Finding power in coffee waste

Researchers have taken waste conversion technology developed for NASA and are testing it on more earthly applications.

Researchers at the Energy & Environmental Research Center at the University of North Dakota once worked on technology to convert waste from a space station and future Martian bases into heat and power. Now they're testing their tech on more earthly applications. Like turning coffee waste into power.

The EERC is working with Vermont-based Wynntryst to develop a gasification power system to use the waste from the Green Mountain Coffee Roasters processing plant to produce energy. Never heard of Green Mountain? It's likely you've sipped their product. Green Mountain is best known for its Keurig brand of individual coffee cups. It also distributes other coffee products including Starbucks and McDonald's.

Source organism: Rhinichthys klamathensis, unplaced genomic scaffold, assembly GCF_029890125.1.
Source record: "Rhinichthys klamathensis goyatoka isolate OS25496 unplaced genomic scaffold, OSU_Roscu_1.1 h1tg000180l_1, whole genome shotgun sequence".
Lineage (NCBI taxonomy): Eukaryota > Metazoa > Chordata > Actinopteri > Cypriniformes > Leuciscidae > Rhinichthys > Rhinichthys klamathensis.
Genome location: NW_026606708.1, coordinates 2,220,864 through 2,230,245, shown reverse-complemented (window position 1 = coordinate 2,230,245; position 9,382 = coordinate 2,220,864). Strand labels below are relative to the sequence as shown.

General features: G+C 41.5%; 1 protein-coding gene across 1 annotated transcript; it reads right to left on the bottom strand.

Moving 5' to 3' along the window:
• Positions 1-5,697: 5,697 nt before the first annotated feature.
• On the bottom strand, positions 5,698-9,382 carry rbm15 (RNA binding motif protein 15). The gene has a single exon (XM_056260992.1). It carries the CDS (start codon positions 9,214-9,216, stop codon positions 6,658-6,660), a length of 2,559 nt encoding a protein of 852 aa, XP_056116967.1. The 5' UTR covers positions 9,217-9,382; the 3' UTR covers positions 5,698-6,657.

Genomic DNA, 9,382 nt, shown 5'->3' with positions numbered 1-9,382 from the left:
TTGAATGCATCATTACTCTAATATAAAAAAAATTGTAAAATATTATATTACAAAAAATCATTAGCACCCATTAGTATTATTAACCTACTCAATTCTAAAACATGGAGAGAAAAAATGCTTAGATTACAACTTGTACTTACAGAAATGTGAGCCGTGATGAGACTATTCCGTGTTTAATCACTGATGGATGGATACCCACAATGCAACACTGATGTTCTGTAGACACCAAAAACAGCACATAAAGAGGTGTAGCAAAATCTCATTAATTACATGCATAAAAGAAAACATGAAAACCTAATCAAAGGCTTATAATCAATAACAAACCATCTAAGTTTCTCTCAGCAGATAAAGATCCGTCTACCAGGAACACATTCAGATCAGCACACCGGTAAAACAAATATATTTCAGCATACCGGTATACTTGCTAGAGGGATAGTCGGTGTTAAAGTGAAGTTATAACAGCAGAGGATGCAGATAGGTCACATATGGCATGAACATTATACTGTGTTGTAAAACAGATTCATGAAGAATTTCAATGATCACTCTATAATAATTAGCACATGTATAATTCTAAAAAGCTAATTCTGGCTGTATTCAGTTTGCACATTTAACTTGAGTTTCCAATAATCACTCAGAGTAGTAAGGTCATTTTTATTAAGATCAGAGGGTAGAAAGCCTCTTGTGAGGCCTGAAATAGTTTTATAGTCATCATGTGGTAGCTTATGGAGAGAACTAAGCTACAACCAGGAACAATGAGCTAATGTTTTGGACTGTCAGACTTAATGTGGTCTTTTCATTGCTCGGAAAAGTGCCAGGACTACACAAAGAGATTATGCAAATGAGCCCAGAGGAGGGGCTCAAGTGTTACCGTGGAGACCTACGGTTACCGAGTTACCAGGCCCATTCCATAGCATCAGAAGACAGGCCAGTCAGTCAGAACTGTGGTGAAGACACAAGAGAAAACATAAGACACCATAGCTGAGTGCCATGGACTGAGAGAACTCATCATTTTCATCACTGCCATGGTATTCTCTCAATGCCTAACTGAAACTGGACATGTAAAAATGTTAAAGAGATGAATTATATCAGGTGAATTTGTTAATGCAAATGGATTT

The project will use a mostly renewable and bio-based waste and convert it into electricity for the coffee industry, Deputy Associate Director for Research Chris Zygarlicke said in the statement this week. The waste stream that will be used includes coffee residues, plastic packaging, paper, cloth or burlap and plastic cups.

Researchers will first try to demonstrate they can gasify the complex mixture of waste and produce clean synthetic gas, or syngas, by using the EERC's advanced fixed-bed gasifier. The syngas would then be used in an internal combustion engine (or a fuel cell) to produce electricity and heat; or it will be converted to biofuels or chemicals. The pilot-scale tests will determine the quality of syngas that can be produced from the Green Mountain waste. If successful, the EERC will propose a full-scale commercial demonstration system to be installed at various Green Mountain sites.

Photo: Flickr user Pen waggener, CC 2.0


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